If you are in the hospital long enough, you watch dozens of people die, sometimes two or three a day.

One weekend, five people die. Children die.

You still remember the wails.


319704_10151036722415980_65686374_nIt is a miracle that anyone escapes–that anyone walks away from their front row seats of sorrow and horror–and so much more of a miracle when it is you.

Miraculous to stand, to find some footing, to gather yourself and make your way past the travailing parents, their only daughter dead. To walk past the orphaned children, the people wailing, “All is lost!” To look at them, recognizing that, for them, all is truly, truly lost–yet you yourself are able to continue to walk.

To exit that place, to walk away from the helpless and leave them unhelped–it is, in some ways, the greatest sorrow of your life.

But you don’t care what it is you have to carry–how damaged or mangled or heavy your load–because you are walking flint-faced past scores of the barren and empty-armed.

Your arms are laden, and soon, you will rest.

 

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The Worst, Best Day

12992368_10209707986039601_374484923_nTuesday evening, the baby was not kicking. She had not kicked in about nine hours, and April was growing concerned. She tried a warm bath, a sugary drink, a cold drink, a Mountain Dew, walking, sitting still, lying down, and playing music. We called her obstetrician’s office in Savannah; the answering service attendant and I strongly disagreed over whether she needed to know precisely what medicine April took at age six. (“I cannot tell you that right now.”/”Let me just write down that you refused.”/”Please make sure you also write down that we are two hours away and the baby is not moving.”) My truculence was punished by my not getting to talk to the doctor, though the secretary did condescend to say, “He said you can go to the Waycross ER.”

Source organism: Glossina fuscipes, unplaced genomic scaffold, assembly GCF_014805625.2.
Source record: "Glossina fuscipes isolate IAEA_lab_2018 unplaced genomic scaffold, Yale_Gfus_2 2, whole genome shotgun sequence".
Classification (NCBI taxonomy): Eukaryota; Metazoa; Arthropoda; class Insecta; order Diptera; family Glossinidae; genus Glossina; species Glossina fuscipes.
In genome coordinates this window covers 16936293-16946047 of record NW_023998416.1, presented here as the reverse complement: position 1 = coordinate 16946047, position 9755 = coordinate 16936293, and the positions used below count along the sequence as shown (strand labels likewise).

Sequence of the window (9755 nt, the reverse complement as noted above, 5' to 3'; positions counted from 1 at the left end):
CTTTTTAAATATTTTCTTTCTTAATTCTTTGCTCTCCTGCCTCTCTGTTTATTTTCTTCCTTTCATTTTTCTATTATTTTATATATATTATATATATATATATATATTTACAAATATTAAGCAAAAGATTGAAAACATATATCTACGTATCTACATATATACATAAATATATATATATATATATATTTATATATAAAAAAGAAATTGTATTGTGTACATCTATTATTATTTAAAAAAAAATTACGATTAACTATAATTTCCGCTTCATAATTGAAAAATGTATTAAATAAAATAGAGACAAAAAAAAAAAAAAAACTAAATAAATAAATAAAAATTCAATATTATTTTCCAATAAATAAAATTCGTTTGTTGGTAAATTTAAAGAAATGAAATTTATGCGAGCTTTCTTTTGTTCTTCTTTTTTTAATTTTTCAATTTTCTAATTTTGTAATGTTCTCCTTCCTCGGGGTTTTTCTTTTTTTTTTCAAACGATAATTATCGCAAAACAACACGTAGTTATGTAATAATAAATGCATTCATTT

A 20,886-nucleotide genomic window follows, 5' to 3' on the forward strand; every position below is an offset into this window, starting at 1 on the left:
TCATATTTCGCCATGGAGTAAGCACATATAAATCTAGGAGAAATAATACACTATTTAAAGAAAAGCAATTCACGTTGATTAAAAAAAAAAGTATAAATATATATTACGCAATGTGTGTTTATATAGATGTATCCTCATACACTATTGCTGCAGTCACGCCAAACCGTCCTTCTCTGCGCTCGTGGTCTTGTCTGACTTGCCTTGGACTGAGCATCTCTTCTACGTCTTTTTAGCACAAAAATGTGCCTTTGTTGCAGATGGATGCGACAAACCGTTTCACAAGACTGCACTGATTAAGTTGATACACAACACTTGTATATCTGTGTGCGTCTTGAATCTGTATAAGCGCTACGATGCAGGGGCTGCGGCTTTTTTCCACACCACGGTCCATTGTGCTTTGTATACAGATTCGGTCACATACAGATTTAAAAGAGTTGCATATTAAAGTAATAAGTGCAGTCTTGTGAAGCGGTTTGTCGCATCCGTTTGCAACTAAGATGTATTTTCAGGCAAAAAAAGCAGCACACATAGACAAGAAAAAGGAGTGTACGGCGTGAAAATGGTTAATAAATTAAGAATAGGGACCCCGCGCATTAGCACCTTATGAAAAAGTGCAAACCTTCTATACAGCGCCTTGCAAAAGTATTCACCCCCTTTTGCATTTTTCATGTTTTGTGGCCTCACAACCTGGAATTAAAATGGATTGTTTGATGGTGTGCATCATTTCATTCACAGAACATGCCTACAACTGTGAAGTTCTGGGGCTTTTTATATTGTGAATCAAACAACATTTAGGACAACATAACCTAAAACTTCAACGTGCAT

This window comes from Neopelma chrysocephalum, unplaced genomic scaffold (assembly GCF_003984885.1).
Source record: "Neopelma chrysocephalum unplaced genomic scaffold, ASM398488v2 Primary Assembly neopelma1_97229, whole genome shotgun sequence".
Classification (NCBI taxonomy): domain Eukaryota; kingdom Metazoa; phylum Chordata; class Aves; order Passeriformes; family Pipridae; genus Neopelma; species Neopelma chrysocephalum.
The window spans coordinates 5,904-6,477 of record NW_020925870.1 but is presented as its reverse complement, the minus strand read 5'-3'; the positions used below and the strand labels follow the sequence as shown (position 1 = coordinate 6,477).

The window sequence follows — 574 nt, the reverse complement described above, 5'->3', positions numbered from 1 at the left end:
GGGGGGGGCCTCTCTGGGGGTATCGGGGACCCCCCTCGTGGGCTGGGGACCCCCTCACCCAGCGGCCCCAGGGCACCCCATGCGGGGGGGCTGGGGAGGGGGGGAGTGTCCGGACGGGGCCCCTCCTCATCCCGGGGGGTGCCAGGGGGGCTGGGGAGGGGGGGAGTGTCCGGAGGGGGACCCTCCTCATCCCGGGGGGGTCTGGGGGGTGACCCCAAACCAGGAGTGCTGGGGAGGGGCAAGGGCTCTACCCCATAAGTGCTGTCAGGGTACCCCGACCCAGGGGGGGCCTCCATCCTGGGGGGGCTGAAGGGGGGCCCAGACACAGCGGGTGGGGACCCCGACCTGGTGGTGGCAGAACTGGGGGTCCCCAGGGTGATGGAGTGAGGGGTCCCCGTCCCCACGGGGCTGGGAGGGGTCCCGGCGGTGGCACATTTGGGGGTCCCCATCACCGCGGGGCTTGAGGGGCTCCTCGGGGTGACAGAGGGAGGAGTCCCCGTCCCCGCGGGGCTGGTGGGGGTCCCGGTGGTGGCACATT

The Waycross ER it was.

Like most ERs, our ER is sometimes a place where you have to consider pinching  your children to make sure they wail louder than the drug seekers. Last night, when we walked through the door, the lobby was calm, but they were training a sweet new intake clerk. If you are a waitress in training, spill a coke on me; I won’t say a word. A slow, new cashier? Count that money three times–I’ll wait. Kind and fumbly ER typist? No. I can’t.